This writer first became aware of this issue in 2003, when viewing an article in Smithsonian Magazine, which, by the way, is this writer’s favorite magazine “of all time.” (http://www.smithsonianmag.com/.) How many of you were aware of this developing water issue, prior to reading about it here? Is it more significant than the development of nuclear arms or terrorism? Is oil a more significant issue? Have you seen anything in the media in recent years alerting us to this issue? Is there a possibility that the media outlets in the United States have not focused much attention on this issue because of a perception that it is not particularly relevant to U. S. citizens? It is apparently enough of an issue that former U.S.S.R. President Mikhail Gorbachev has been devoting virtually all of his time in recent years to this issue.
Mr. Gorbachev is a member of the Board of Directors of Green Cross International (http://gci.ch/index.php?option=com_content&task=view&id=9&Itemid=9). In 2003, he was the President of the organization. In a March 20, 2003 article in BBC News, (http://news.bbc.co.uk/2/hi/science/nature/2867583.stm), author Ben Sutherland wrote, in pertinent part, the following:
“Former USSR president Mikhail Gorbachev has told the Third World Water Forum in Kyoto that a failure to reverse the global water crisis could lead to “real conflicts” in the future. Mr. Gorbachev, who is now president of the International Green Cross, said that there were likely to be severe problems as the demands on water increased together with the planet’s population. It is estimated that by 2025, two thirds of the world’s people will be living in areas of acute water stress. ‘If current trends continue, we could be faced with a very grave situation,’ Mr. Gorbachev warned. It is feared conflicts could arise where rivers and river basins cross state borders. If a country near a river’s source begins using more water, this lowers the amount that reaches countries further downstream. For example, there is currently concern about what effect a proposed scheme in India to divert the Ganges to currently dry areas might have on the water supply downstream in Bangladesh.”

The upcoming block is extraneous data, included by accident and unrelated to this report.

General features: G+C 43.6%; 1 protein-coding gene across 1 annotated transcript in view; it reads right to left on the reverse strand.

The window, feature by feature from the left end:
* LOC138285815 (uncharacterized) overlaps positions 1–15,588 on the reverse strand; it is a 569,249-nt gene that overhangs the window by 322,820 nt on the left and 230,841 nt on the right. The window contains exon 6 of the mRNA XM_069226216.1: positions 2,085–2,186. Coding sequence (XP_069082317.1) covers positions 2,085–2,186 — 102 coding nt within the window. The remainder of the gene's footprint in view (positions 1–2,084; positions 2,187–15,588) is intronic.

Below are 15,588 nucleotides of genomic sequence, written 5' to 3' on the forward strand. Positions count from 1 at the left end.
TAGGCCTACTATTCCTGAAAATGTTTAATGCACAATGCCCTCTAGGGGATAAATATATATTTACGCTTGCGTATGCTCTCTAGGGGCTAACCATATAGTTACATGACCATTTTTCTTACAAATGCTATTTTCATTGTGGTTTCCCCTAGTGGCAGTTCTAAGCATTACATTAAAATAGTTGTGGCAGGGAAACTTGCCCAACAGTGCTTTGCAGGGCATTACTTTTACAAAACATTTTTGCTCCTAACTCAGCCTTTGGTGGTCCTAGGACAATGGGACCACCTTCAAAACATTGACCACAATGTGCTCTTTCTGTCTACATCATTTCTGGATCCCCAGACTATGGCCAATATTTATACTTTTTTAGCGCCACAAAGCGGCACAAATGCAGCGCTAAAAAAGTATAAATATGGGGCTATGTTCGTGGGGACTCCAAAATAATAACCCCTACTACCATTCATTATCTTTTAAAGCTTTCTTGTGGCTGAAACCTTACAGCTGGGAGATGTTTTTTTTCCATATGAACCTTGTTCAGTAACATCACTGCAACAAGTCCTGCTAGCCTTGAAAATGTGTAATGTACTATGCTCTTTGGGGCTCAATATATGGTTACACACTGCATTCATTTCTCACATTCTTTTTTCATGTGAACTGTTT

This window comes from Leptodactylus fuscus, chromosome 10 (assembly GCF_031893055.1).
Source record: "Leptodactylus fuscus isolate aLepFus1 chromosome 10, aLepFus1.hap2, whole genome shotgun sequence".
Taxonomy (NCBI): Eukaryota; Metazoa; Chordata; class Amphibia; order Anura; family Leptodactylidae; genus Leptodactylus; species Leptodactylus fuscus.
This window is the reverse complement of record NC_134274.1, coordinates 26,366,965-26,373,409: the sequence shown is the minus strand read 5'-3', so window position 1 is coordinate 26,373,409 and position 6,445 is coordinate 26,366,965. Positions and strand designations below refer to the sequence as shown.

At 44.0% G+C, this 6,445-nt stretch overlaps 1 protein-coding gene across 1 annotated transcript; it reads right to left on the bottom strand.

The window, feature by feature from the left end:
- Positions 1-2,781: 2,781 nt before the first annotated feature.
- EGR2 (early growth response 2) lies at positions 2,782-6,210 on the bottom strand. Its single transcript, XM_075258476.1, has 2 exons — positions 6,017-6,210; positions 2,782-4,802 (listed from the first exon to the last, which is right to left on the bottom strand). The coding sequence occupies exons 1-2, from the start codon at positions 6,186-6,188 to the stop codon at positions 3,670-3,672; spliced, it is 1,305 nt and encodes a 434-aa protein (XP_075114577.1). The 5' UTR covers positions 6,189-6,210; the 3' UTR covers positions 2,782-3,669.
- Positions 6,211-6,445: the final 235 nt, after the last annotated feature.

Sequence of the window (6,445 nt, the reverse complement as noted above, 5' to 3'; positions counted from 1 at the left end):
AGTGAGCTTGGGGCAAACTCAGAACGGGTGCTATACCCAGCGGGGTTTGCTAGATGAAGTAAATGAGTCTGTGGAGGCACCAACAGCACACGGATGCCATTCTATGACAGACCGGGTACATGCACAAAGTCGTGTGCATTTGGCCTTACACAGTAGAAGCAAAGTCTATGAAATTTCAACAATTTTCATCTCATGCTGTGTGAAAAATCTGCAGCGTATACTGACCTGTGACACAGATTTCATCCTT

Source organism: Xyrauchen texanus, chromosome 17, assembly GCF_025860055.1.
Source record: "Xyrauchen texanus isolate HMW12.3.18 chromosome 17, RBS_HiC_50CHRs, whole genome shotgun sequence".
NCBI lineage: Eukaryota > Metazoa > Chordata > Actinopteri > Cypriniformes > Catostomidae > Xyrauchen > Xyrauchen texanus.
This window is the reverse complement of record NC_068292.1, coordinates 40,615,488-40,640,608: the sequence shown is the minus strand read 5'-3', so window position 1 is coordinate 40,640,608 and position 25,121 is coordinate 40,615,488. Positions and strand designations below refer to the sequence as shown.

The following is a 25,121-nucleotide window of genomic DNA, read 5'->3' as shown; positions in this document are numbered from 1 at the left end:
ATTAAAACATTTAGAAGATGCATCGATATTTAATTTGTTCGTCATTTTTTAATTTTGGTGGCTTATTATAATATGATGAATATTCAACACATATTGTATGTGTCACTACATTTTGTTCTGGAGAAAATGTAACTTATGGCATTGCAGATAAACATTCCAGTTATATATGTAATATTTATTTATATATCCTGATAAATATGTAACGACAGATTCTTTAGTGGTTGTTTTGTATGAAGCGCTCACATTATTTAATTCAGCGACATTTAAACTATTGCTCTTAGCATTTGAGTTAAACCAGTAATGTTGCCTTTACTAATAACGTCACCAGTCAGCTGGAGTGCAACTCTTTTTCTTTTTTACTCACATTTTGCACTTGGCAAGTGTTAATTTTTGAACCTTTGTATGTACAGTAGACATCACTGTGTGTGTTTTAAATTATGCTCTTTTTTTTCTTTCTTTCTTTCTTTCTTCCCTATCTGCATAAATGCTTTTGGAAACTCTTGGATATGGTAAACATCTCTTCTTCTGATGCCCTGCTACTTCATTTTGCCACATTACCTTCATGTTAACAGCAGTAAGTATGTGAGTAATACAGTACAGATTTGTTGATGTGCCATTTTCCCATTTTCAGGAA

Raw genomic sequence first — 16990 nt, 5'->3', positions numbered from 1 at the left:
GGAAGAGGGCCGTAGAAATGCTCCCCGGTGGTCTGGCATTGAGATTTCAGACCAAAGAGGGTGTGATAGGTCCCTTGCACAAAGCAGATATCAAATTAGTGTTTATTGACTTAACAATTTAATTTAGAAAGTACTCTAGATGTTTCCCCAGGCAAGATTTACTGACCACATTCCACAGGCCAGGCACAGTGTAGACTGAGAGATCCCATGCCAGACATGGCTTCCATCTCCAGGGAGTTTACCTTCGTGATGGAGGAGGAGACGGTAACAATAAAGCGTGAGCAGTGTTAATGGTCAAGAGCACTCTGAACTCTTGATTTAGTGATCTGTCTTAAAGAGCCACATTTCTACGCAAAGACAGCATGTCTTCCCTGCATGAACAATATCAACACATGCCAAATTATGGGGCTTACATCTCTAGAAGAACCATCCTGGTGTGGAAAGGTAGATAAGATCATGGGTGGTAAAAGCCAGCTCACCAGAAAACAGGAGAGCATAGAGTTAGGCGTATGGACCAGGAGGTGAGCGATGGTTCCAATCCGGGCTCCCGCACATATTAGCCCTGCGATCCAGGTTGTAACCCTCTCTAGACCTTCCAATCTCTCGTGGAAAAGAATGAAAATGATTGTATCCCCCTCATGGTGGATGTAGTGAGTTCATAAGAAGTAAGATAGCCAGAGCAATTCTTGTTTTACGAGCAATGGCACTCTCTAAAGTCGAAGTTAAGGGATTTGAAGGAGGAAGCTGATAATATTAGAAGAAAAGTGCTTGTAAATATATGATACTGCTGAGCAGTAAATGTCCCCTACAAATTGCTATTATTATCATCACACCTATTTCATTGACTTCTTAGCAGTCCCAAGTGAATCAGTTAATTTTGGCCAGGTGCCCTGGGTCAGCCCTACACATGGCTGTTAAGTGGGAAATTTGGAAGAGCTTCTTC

In Henry Hobhouse’s Forces of Change – An Unorthodox View of History (http://books.google.com/books?id=7Bd61vvaI7MC&printsec=frontcover&dq=%22forces+of+change%22&ei=ZZY9SPyPE6SMygTPiLXzAg&sig=CVGKHVm_gASmSdzXCT_N8csMPLE), he submits that modern history has been shaped, not so much by human conduct, but rather natural forces consisting of disease, population growth, and food supply. Hobhouse argues that they form a triangle which balances itself. As one changes or alters the dimension on one side of the triangle, there must be commensurate change in one or both of the other two sides. To address these natural forces also requires a different type of thinking, more collaborative in nature.
Once again, we ask you to remember the year in which you read this article. The food supply issue is big; this water issue is perhaps bigger. Let’s hope that we approach the impending water issue better than the manner in which we have dealt with the oil issue. Remember – we are now part of a global community, whether we consider it to be a good thing or a bad thing. Can you envision a scenario where water is more precious than oil?
By the way, the last time that we checked, those countries with the most cutting edge desalinization technology were in the Middle East.
© 2008, The Institute for Applied Common Sense